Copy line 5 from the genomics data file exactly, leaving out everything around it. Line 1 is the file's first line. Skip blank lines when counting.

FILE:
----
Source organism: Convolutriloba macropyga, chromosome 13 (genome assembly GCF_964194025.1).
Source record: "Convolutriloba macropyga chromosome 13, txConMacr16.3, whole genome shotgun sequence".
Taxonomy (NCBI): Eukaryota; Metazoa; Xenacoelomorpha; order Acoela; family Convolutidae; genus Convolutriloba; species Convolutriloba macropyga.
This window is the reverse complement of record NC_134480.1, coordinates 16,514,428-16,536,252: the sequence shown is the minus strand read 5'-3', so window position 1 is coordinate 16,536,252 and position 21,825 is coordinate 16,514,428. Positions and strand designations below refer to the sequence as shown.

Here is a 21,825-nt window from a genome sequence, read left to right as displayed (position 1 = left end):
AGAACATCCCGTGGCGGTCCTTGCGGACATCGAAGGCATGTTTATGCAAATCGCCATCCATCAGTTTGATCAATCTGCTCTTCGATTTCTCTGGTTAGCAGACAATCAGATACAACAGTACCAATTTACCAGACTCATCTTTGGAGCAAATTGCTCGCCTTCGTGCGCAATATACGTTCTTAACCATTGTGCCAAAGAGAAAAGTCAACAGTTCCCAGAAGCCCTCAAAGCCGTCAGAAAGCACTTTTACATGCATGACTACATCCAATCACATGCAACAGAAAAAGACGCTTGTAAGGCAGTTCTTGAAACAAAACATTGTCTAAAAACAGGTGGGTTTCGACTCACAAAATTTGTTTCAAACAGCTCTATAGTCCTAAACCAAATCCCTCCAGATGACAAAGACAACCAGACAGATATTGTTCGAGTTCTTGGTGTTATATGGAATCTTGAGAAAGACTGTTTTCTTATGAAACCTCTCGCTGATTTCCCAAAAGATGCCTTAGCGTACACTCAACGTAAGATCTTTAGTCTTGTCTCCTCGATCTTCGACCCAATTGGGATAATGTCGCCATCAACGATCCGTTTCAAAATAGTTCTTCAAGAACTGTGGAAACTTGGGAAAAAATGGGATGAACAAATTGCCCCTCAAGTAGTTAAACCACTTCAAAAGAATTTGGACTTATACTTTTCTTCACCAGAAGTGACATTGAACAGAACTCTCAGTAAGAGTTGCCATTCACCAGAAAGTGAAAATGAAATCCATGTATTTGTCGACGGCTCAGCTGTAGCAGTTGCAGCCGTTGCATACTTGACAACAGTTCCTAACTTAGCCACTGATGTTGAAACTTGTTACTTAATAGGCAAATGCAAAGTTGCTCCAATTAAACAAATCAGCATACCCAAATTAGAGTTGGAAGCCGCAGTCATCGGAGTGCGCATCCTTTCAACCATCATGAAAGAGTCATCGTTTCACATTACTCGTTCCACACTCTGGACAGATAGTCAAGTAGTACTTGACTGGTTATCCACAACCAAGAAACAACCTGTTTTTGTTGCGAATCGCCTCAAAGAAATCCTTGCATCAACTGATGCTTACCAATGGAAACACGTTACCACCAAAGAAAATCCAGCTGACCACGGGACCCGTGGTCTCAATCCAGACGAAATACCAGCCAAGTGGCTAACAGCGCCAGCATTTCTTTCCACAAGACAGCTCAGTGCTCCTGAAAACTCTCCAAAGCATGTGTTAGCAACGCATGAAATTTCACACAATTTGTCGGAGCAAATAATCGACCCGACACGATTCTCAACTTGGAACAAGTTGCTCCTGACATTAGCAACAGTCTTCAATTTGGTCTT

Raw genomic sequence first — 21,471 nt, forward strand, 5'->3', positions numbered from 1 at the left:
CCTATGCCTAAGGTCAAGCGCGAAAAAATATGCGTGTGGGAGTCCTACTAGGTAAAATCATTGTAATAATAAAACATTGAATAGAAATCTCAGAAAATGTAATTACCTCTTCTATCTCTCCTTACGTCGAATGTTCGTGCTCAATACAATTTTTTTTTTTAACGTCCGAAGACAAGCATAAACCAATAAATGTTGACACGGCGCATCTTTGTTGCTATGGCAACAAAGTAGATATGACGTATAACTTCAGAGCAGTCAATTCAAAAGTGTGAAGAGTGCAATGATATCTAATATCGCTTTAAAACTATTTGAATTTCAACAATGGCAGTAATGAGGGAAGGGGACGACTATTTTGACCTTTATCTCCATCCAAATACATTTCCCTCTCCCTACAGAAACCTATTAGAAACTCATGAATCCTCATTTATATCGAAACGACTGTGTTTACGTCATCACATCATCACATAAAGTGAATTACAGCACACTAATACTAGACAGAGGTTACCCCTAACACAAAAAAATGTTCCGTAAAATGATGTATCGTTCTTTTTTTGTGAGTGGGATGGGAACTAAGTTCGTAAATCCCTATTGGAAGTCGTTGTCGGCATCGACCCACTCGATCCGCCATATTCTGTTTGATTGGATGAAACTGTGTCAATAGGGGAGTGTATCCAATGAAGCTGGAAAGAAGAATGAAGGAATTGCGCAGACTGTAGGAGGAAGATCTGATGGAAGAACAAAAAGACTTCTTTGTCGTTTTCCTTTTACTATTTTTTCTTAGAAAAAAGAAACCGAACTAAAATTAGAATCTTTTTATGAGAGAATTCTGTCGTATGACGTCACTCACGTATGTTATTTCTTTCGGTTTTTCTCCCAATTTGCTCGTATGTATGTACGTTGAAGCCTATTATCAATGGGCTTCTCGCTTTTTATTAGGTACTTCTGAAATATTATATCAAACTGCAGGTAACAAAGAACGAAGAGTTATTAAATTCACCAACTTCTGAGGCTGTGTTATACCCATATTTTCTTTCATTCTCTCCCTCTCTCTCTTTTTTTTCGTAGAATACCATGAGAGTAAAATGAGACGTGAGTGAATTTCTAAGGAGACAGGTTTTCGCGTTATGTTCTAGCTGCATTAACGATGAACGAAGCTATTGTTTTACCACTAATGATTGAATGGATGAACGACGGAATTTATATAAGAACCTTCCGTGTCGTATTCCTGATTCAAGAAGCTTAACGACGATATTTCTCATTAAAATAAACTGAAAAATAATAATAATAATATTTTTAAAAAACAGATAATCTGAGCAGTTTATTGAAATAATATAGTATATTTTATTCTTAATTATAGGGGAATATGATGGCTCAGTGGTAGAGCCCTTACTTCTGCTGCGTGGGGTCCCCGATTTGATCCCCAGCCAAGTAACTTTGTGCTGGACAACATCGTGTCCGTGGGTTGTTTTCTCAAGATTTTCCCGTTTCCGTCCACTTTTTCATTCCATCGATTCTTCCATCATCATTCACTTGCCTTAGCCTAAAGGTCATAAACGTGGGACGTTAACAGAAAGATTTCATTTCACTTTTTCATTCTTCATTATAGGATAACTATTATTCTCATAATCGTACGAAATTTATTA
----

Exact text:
Here is a 21,825-nt window from a genome sequence, read left to right as displayed (position 1 = left end):